Linked by Thom Holwerda on Fri 12th Feb 2010 22:55 UTC
Microsoft Sometimes, the sheer size of a company like Microsoft can make it quite hard to see and realise just how large and profitable such a company can really be. In these kinds of situations, there's nothing like a clear graph to make all those pretty numbers tangible. Up to a point.
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RE[3]: Comment by Kroc
by Thom_Holwerda on Sat 13th Feb 2010 19:16 UTC in reply to "RE[2]: Comment by Kroc"
Thom_Holwerda
Member since:
2005-06-29

The long term future is the Web and the Internet device, everything in-between is transition.


You should talk to Sun. This whole network web computer thing has been working out so well for them, you see.

Reply Parent Score: 2

RE[4]: Comment by Kroc
by Kroc on Sat 13th Feb 2010 21:01 in reply to "RE[3]: Comment by Kroc"
Kroc Member since:
2005-11-10

An idea has to fail first before it can succeed. Sun made a long list of mistakes that marginalised Java, they were always second fiddle on the OS and so couldn't ever innovate. With ChromeOS and the iPad there is no middleman for content, nothing that has to be download and installed to then download and install something else. No multi-layered mess.

Sun were never putting the average user first, they were trying to appeal to businesses and developers. The awful Java installer and runtime are still clear indicators that they have little clue about the end-user. If Oracle have an ounce of sense they will clean that crap up quick.

Sun failed because they tried to change the web from the middle out. Apple and Google will succeed.

Reply Parent Score: 1

RE[5]: Comment by Kroc
by tomcat on Sat 13th Feb 2010 22:30 in reply to "RE[4]: Comment by Kroc"
tomcat Member since:
2006-01-06

With ChromeOS and the iPad there is no middleman for content, nothing that has to be download and installed to then download and install something else. No multi-layered mess.


Nonsense. For the iPad, the experience will be the same as the iPhone; where you have the "Managed Web"; that is, local native applications that consume content from the Web, but provide a better experience than a Web browser. Google is trying to create programming environment within Chrome OS where devs can access Web content primarily via HTML5, but also have local device access via Javascript. Spending a few minutes in Safari or Chrome browser on one of these portable devices is all that it takes to convince you that, while Google's proposed platform is more "open" (unless you consider its native OS Javascript extensions), Apple will provide a better user experience with local native apps. Apple is not really interested in marginalizing their platform with HTML5. They want to make the Web accessible, but only to the extent that it doesn't cannibalize their ecosystem.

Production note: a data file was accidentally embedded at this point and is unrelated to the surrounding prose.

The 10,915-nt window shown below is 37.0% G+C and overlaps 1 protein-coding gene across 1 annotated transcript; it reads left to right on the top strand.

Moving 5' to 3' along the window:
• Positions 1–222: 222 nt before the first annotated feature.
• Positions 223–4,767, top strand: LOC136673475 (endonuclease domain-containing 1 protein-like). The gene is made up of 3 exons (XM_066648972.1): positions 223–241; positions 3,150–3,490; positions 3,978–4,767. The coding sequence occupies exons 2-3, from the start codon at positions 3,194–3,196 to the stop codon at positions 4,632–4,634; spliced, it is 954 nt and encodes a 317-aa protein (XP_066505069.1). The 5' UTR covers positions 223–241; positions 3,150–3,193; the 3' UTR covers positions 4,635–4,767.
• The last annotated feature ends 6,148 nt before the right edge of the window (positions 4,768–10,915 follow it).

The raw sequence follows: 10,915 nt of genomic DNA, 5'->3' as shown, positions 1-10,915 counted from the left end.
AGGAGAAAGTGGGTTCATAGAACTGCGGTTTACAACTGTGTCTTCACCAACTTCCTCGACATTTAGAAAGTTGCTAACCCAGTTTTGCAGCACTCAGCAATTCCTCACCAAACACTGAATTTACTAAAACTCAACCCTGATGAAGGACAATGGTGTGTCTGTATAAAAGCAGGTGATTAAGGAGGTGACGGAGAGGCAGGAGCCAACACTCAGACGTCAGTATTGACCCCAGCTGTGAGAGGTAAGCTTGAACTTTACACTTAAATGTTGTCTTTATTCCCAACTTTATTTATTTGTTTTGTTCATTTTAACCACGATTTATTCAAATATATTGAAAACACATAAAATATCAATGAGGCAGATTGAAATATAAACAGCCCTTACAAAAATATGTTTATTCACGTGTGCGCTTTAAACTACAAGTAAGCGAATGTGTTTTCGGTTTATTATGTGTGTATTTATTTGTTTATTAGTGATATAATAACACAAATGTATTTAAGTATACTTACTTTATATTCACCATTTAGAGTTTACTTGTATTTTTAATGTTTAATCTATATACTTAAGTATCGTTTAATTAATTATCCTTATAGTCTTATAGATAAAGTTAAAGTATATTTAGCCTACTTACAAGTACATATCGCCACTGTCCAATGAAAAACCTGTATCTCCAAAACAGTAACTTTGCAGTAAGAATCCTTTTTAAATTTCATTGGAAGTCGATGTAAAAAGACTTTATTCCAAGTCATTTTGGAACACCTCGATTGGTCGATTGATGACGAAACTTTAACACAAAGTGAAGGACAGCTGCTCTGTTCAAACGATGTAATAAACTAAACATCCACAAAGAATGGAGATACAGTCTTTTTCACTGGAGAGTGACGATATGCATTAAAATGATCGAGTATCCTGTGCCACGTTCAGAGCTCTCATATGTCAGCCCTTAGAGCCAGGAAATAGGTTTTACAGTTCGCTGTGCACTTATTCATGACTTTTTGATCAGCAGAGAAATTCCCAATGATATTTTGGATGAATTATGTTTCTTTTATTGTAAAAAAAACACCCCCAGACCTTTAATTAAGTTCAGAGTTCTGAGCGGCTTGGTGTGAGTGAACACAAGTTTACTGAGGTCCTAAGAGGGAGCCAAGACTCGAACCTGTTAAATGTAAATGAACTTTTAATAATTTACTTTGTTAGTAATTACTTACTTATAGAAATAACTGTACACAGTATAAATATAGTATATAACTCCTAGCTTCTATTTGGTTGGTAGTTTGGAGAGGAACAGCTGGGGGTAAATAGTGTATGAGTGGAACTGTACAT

Sun were never putting the average user first, they were trying to appeal to businesses and developers. The awful Java installer and runtime are still clear indicators that they have little clue about the end-user. If Oracle have an ounce of sense they will clean that crap up quick.


Sun is not a consumer-focused company. They are first and foremost a workstation and server company. It's their DNA. It's why they failed.

Sun failed because they tried to change the web from the middle out.


Agree. For Sun, "the network is the computer" really meant "buy our server hardware and just use thin client software". Complete non-starter which ignored the reality of how people use portable computing devices.

Apple and Google will succeed.


Apple, Google, and Microsoft will all succeed in varying ways. Of these 3, Apple and Microsoft are the most similar: They want you to use local native apps that consume Web/cloud content. Apple wants to lock you into a closed ecosystem, which limits your choice and flexibility but offers greater security/robustness. Microsoft doesn't mind where apps come from, which provides flexibility but limits security/robustness. Google wants you to primarily use Web technologies to consume Web content, and also access some local capabilities. None of their separate strategies can possibly satisfy all broad-based market need.

If you assume a future where infinite bandwidth exists, then the differences between local and Web start to fall away, and what starts to matter is ubiquity and standards. So Google probably aligns better with the year 2030. But it's not clear whether HTML5-based apps can match the local native app experience. Google is betting on that happening. It's the only way they can continue to grow the search market; without it, Google knows that Apple and Microsoft will only benefit.

Reply Parent Score: 3